AUGUSTA — A city man was arrested Thursday on a charge of criminal use of explosives as authorities searched his Gage Street apartment and later detonated explosive material allegedly found inside.

The man, Jeremy Upp, 36, of 42 Gage St., was taken to the Kennebec County jail, where he remained held on $25,000 bail Thursday night.

Joseph Thomas, acting state fire marshal, said his office executed a search warrant on Upp’s apartment at 12:45 p.m. Earlier, Sgt. Ken Grimes of the State Fire Marshal’s Office said they were looking for “potential energetic materials,” meaning explosive or detonating-type items.

The response came after Upp’s probation officer expressed concern illegal activity may be going on, Thomas said. According to records, Upp has a criminal history in Florida and Washington for charges including domestic-violence assault and possession of cannabis.

The Maine State Police Bomb Squad detonated unidentified material Thomas said was found in an occupant area of Upp’s unit after 7 p.m. Thursday.

Neighbors from homes next to Upp’s were evacuated when the material was detonated. Occupants watched the scene from across from Upp’s home on Gage Street. More gathered in the parking lot of Penney Memorial United Baptist Church off Memorial Drive, behind the house not far from the backyard.

Thomas said from what he knows about the material found, virtually anyone has access to it.

“A lot of this stuff isn’t in and of itself dangerous,” he said, “but when you get on the Internet and start learning how to mix it together, that’s when it becomes dangerous.”

Upp’s live-in girlfriend, Amanda Bechard, said the materials were purchased at Pyro City Fireworks in Manchester and weren’t inherently dangerous.

“I gave it to them right when they got here,” she said. “$25,000 bail? This is not that serious. You know what it is? They have nothing better to do.”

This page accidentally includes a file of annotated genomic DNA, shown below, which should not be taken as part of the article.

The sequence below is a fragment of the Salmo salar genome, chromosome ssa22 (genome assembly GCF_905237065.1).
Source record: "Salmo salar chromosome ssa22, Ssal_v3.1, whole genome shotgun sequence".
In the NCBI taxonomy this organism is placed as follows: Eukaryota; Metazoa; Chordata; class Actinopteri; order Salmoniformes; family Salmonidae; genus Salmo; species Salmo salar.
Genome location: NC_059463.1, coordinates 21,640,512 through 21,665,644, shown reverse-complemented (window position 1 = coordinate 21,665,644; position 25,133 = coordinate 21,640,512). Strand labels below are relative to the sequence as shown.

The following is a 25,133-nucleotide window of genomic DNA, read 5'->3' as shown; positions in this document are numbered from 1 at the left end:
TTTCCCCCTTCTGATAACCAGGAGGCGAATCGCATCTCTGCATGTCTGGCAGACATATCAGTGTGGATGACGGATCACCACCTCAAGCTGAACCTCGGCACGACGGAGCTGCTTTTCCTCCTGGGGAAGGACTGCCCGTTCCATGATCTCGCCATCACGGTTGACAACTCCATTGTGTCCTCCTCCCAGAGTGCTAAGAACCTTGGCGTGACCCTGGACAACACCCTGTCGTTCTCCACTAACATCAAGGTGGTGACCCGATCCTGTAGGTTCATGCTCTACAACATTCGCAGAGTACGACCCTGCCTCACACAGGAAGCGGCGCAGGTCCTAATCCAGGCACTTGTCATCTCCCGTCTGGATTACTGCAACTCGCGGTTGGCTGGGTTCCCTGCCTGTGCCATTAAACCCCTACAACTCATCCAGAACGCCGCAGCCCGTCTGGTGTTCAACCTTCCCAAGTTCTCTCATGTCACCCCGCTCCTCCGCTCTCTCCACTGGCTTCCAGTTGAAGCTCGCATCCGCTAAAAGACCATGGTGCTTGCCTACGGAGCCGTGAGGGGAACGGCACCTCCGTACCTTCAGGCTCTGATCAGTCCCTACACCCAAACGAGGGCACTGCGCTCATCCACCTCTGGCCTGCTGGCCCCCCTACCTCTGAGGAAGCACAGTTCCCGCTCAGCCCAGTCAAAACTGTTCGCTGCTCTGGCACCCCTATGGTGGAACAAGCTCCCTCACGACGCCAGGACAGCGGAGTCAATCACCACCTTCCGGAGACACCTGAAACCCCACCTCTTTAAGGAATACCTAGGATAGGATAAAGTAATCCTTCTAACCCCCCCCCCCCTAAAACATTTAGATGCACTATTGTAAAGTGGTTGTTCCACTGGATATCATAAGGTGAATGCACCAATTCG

When asked about the quantity of material found, Thomas said simply that there was “enough in there to be concerned, so they rendered it safe out back.”

Near the scene, neighbors said they have been hearing loud explosions in Upp’s backyard for extended periods of time. Some said a month; some said a few days.

John Westberg, who lives nearby on Water Street, said he first heard booms from the area over the past week. At times, they would occur every couple of hours irregularly, he said.

Pam Plourde, who lives across the street from Upp, said she first called police about a month ago and they couldn’t find anything related to blasts.

“With all the stuff that goes on in these two buildings, I thought it was a rifle and someone was getting shot,” she said. “I used to like to come sit on my deck out there at nighttime, but I haven’t dared to because I didn’t know what the hell was going on over here.”

Richard Shaw, who lives in a unit next to Upp and Bechard, said the pair were pleasant but often fought loudly.

“That’s how they communicate,” he said. “They told me that when they first moved in.”

Many of the neighbors stood and watched the proceedings all afternoon, and most expressed relief at Upp’s arrest.

“It seems like we’re getting well protected,” said Tina Jaquith, another neighbor.

Michael Shepherd — 621-5632

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